Daily task manager

Have you ever had tasks you had to perform each morning on getting at your desk? I do. Since I reboot every day, I first used a text file I added to the All programs > Startup menu of my Windows, but it was not satisfactory, as the text file gets lost behind all my other windows anyway (IDEs, e-mails, … You get the idea.).

So, I finally took the time to program the task manager I wanted: something compact, which will not close until I have not checked all tasks, and which remains on top of other windows. Here is what I did.

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Unit-testing a REST-client Spring bean

I guess a bit of context is required here: I had to implement a Spring bean which should be able to call a distant REST service, with high availability constraints. One of them was that even if distant service was down, the bean should return a result and not an Exception.

Of course, I wanted to ensure my bean behaved the right way, no matter what future evolutions would bring. Unit-testing then. Since it is a Spring bean, using Spring test. But then an awful question: how do I simulate a call to a distant servlet in a Sprint test context?

The REST-client bean

Something very basic, using Apache’s httpclient to retrieve a stream. See the example:

Here the Maven dependency for httpclient:

And finally the bean initialization in the Spring application context:

From the real thing to the unit-tests

Of course, since the URL is set in the Spring context, it easy to map to another one in the test context. Yet, I must have something listening to the test URL.

Something inside my test context, since I do not want to depend onto another server. Using Spring remoting? Start an embedded Jetty? Those seemed possible, but uselessly complicated.

For the first time, I asked for Stackoverflow’s help, and it came to me with the hints I needed to google out the pieces I was missing.

Unit-testing using a light embedded application server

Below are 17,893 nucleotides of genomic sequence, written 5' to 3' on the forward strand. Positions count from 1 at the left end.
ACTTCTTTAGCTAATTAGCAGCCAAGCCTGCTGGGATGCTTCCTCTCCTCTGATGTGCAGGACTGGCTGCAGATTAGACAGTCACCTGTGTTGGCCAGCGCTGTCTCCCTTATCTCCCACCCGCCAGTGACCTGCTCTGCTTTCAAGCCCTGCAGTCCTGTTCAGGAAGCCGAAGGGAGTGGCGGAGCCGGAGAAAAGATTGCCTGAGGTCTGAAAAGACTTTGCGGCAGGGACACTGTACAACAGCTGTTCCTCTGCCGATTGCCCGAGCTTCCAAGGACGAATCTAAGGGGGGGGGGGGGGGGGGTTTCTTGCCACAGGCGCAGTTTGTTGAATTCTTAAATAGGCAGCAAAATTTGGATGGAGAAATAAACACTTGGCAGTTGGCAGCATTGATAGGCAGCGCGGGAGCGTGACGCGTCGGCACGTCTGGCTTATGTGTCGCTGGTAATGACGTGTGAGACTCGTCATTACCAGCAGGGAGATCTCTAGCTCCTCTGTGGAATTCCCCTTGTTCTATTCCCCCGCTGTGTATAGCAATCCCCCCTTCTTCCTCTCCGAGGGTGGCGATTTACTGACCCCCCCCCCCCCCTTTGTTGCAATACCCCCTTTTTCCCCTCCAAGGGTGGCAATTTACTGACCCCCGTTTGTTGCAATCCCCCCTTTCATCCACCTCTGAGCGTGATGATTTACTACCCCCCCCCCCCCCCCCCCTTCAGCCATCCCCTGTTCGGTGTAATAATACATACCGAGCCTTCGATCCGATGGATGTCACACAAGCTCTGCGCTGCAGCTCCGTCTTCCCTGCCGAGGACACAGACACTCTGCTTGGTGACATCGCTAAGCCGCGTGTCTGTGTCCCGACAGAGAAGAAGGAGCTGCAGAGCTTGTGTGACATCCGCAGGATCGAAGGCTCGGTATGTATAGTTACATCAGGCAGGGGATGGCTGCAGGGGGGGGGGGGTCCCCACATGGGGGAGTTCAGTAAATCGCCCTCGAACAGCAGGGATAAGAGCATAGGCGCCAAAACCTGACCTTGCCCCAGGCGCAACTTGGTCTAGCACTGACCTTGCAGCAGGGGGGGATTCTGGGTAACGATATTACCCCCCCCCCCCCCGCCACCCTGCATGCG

I was recommended to use javax.xml.ws.Endpoint with a JAX-RS annotated-class. The second part was what I aimed at from the beginning, using Jersey. However, Endpointquickly proved designed for use with SOAP services, not REST.

I kept searching for something similar and found an example of how to use Jersey classes with a Grizzly embedded server. It is acutally dead simple.

Write a fake REST service

There are a-many tutorials about Jersey, I will let you find the one fit for you if need be.

Here is my fake service, yet. As I wanted to test the behaviour of my bean with several HTTP error status codes (401 if my request is incorrect, 404 if the distant service is down, 500 if I break it down, …), I decided that the passed parameter would be parsed to cause this status code if beginning with 10, 20, 30, 40 or 50. If it is any use to you, you are welcome to copy it (though it is quite basic, but quite enough for my unit-tests).

Publish to a server

How difficult can it be to write a server? Very little, actually, if you know which server to call. I chose Grizzly. See below.

As for publication to the server, the highlighted line does most of the work.

 Start the server in the Spring context

Basically, all you have to do is to is set the bean with a URL and call the start() method. Translated for your context, it looks like the following:

 Almost done!

Now, when your Spring test context starts, a Grizzly server is started and listens on http://127.0.0.1:8088

Plus, a webservice is deployed onto it. The Path annotation tells us it will be made available at http://127.0.0.1:8088/hello

OK, so we just have to initialize our to-be-tested REST-client bean with the correct URL for the service:

You’re good to go and test all the cases you want to!

Which dependencies should I use?

Right, I almost forgot I myself had some troubles figuring out which dependencies to use…

You might want to declare some repositories too:

 And what about SOAP?

Well, for SOAP, you can apply quite alike-looking practices, using javax.xml.ws.Endpoint instead of a Grizzly server, and the J2EE JAX-WS annotations instead of Jersey.

GWT and Maven: create a project and run it in hosted mode

Title is explicit: how to create a GWT project with Maven? Nothing fancy here, just taking the sample project the Eclipse GWT plugin generates and turning it into a Maven project.

All sources presented in this post can be obtained from my Github.

As for the steps to follow,  Continue reading GWT and Maven: create a project and run it in hosted mode

Nice Javadoc and UML diagrams with Maven

Geek & Poke published an appropriate strip recently. Any coder will consider the documentation writing a hassle. Yet, they will also be first in line to regret the absence of up-to-date explanation.

Well maybe not them, since people like me rather read code than documentation, but then bosses will be. I was recently asked if we had UML diagrams of our project. Of course not, but automatically generated diagrams should do the trick, isn’t it?

I was answered that finding a free-to-use tool was near impossible. “Challenge accepted!

As it turns out, I ended up with a nice Javadoc, including diagrams for both classes and packages (the one of the root of the project is quite impressive, by the way). Here is a quick preview.

In this post, I will detail how I proceeded to get this result.

Continue reading Nice Javadoc and UML diagrams with Maven